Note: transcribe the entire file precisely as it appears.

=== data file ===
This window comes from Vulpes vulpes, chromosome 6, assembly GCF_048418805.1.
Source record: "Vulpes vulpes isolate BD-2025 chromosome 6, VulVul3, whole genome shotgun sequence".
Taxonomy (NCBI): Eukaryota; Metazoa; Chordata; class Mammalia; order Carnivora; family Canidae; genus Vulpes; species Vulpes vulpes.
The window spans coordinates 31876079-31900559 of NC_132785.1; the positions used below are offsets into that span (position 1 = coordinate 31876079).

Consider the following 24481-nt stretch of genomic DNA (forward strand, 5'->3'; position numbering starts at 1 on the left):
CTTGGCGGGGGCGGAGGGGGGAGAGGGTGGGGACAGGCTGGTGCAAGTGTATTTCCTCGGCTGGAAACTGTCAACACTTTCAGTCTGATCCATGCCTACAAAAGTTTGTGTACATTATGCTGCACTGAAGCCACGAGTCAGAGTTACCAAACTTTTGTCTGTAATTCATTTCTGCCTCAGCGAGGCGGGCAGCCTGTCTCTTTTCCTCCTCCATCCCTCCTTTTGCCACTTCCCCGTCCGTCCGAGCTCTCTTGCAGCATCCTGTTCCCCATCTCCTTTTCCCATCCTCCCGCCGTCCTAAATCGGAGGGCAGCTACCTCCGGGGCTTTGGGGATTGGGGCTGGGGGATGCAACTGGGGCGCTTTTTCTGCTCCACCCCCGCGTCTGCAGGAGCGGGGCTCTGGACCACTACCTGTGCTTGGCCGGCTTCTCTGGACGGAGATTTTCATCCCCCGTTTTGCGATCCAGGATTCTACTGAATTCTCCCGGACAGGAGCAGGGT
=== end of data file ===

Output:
This window comes from Vulpes vulpes, chromosome 6, assembly GCF_048418805.1.
Source record: "Vulpes vulpes isolate BD-2025 chromosome 6, VulVul3, whole genome shotgun sequence".
Taxonomy (NCBI): Eukaryota; Metazoa; Chordata; class Mammalia; order Carnivora; family Canidae; genus Vulpes; species Vulpes vulpes.
The window spans coordinates 31876079-31900559 of NC_132785.1; the positions used below are offsets into that span (position 1 = coordinate 31876079).

Consider the following 24481-nt stretch of genomic DNA (forward strand, 5'->3'; position numbering starts at 1 on the left):
CTTGGCGGGGGCGGAGGGGGGAGAGGGTGGGGACAGGCTGGTGCAAGTGTATTTCCTCGGCTGGAAACTGTCAACACTTTCAGTCTGATCCATGCCTACAAAAGTTTGTGTACATTATGCTGCACTGAAGCCACGAGTCAGAGTTACCAAACTTTTGTCTGTAATTCATTTCTGCCTCAGCGAGGCGGGCAGCCTGTCTCTTTTCCTCCTCCATCCCTCCTTTTGCCACTTCCCCGTCCGTCCGAGCTCTCTTGCAGCATCCTGTTCCCCATCTCCTTTTCCCATCCTCCCGCCGTCCTAAATCGGAGGGCAGCTACCTCCGGGGCTTTGGGGATTGGGGCTGGGGGATGCAACTGGGGCGCTTTTTCTGCTCCACCCCCGCGTCTGCAGGAGCGGGGCTCTGGACCACTACCTGTGCTTGGCCGGCTTCTCTGGACGGAGATTTTCATCCCCCGTTTTGCGATCCAGGATTCTACTGAATTCTCCCGGACAGGAGCAGGGT